but also in
I'm devoting it all to my wonder girl this week.
Eventually, I was able to use a skill with Maggie that I had developed as a teacher. I had to let go of all preconceived notions of child development and take Maggie exactly as she was. If other 18 month olds were talking, I couldn't even let that expectation even enter my mind for Maggie. (Unless she was showing signs of talking, of course, but she wasn't.) I had to let go of the idea that I could somehow advance the rate of her development and growth through education and exposure. And the pressure of my own anxiety, of course.
Maggie, and every child I've ever taught, moves at his or her own pace. I'm not saying education and exposure aren't important (because they are vitally important); I'm saying that they're not enough to change a child's natural developmental pace. The pace must be respected. There has to be some sort of glimmer, some sort of sign that the child is ready to learn a new skill, or it's a waste of everyone's time. And detrimental. Once that glimmer is there, though, go to it, have at it, hammer away!
I'm not actually saying I'm any good at this. Definitely not all the time. I have my moments.
Maggie's physical therapist (whose son I actually taught and who became a good friend) once said, "Sarah, she is learning. That's what's important." Even if the learning is behind the typical schedule, there is still learning going on. And, what I've found is, in time, Maggie ends up doing all the things other kids do. Just later. And, I have to think, so much sweeter for the wait. :)
I am thankful this week and always Maggie and her distinct personality:
2. Proving me wrong at the gymnastics studio after I told the instructor over and over that she would be nervous and probably not want to try out the equipment. She tried it all, almost without any hesitation.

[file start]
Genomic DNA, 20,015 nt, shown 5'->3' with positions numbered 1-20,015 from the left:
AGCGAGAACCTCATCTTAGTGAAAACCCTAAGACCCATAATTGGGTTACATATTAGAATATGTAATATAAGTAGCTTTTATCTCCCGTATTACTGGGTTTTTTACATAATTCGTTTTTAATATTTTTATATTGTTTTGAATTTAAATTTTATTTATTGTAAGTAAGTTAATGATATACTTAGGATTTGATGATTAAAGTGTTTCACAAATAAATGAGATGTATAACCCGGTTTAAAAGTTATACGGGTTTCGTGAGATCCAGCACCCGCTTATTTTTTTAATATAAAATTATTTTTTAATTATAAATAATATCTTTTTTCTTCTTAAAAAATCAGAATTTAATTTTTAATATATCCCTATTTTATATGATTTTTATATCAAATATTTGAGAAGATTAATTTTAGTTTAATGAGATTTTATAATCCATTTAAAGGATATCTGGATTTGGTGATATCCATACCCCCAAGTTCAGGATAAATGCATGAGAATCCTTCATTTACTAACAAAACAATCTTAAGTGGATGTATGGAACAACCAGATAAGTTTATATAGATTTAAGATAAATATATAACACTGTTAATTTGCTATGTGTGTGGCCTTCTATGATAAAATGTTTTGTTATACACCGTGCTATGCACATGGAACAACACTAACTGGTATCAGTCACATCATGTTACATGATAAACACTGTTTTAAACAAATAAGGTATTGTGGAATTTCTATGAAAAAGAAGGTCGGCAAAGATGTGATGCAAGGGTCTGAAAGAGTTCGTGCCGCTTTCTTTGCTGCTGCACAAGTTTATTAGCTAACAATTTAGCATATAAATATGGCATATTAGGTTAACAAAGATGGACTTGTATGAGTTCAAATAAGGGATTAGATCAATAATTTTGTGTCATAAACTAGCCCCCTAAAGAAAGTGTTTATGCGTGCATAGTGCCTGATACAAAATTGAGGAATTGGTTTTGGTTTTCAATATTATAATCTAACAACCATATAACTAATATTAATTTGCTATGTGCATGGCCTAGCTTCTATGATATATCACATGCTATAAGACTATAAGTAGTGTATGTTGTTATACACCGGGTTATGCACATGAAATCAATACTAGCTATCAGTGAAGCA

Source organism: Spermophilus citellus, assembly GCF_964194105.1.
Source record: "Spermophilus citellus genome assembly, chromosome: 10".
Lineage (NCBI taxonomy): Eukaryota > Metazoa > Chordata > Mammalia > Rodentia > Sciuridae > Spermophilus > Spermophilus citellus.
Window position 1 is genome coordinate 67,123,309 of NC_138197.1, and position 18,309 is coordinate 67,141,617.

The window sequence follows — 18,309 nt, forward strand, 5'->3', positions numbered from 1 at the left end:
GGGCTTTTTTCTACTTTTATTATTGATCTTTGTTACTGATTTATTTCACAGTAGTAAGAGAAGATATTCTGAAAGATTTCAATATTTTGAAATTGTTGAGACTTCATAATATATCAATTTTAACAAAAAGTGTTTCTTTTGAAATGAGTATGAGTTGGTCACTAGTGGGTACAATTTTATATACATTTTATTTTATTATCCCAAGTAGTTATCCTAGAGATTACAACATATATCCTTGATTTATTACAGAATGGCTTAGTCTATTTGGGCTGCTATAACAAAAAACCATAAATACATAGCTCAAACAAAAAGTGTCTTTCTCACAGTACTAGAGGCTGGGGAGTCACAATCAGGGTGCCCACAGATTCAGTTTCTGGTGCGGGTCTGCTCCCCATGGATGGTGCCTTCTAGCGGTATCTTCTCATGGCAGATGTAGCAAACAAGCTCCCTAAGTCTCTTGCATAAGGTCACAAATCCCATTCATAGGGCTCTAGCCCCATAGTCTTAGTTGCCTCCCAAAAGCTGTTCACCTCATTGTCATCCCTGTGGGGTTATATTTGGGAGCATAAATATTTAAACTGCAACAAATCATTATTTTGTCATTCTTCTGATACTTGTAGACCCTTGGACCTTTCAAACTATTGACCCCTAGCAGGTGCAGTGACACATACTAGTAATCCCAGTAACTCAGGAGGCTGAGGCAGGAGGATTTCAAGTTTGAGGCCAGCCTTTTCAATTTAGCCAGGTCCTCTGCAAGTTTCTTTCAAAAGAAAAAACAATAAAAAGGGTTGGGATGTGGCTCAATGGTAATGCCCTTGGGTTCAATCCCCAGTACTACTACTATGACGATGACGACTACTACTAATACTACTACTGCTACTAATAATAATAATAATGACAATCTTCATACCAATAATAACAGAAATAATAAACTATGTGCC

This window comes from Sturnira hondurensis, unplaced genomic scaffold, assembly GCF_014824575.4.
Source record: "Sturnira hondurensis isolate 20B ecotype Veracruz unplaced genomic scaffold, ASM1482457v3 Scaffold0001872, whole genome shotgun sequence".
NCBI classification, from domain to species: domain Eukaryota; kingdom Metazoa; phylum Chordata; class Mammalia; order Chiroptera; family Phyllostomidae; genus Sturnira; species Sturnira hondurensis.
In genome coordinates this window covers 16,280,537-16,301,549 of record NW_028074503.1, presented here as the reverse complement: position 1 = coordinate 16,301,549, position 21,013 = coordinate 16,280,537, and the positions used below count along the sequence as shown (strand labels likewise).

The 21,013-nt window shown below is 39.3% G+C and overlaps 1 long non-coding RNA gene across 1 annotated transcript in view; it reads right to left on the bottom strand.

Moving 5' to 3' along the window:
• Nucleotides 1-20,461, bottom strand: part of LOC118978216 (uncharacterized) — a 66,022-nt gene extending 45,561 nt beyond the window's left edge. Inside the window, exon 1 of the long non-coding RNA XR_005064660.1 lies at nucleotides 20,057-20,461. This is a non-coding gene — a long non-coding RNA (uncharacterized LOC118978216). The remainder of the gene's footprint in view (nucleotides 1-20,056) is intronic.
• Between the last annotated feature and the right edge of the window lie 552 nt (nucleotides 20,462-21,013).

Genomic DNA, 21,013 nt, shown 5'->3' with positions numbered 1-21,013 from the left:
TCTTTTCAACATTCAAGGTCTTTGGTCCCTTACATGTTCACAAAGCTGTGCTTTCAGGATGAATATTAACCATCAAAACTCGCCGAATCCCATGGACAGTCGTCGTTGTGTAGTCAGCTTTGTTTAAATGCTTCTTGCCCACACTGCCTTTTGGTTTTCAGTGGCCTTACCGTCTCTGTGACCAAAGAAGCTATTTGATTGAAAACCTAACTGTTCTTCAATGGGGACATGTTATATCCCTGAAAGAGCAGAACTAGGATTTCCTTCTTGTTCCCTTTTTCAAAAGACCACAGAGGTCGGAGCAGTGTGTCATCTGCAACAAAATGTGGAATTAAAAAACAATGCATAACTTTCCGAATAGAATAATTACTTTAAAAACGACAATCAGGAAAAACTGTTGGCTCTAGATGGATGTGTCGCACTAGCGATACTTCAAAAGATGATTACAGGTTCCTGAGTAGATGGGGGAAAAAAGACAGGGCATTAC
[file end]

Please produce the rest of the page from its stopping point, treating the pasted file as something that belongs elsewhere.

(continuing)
3. Greeting visitors in our home or neighbors walking their dogs not terribly gracefully, but very politely, "What is your name?"
4. Hearing from her teacher that Maggie has a compliment for her (the teacher) every day. She might say, "That's a pretty pink shirt you are wearing." And then follow the compliment with a request for one herself:
"Did you see my blowm (brown) boots?"
"Do you like my pink star pants?"
"Did you see my timpint (Christmas) tree bow?"
5. Hearing, "MAGGIE DO IT!" when I absent-mindedly start a task (such as cutting or gluing) she considers her own.
6. Her great love of tracing letters and shapes.
7. Participating in conversations like this one while searching for a place to park in a parking garage:
|Birds of a pattern-mixing feather|
Me: My air? What does it smell like?
Maggie: Like fire, Mama. I am a parking place, Mama.
Me: A parking place, huh?
Maggie: I am a train, Mama.
or this one on a walk:
Maggie: I want to go home, Mama. My feet are davy (very) dizzy.
Me: Your feet are tired?
Maggie: Yes, my feet are davy dizzy.
8. Seeing her personality blossom in her fashion choices. OK, personal fashion preference may not be the most important of all skills I want to cultivate, but for a girl who is SO MUCH like her daddy, I love any kind of connection we share.
9. Seeing her teachers' confused faces when I asked about Maggie's timidity and anxiety level when she is at school. They've never seen her act timid or anxious. And hearing that they think she'd be better suited to the inclusion class, and they'd like to schedule an IEP meeting to move her to said class.
10. Dry nights!
Now hop on over to you TToT hosts (A Fly on our (Chicken Coop) Wall, Considerings, Finding Ninee, Getting Literal, Home On Deranged, I can say mama, I Want Backsies, Rewritten, Thankful Me, The Wakefield Doctrine) or FTSF hosts (Janine, Kate, Stephanie, or Kristi) and read more!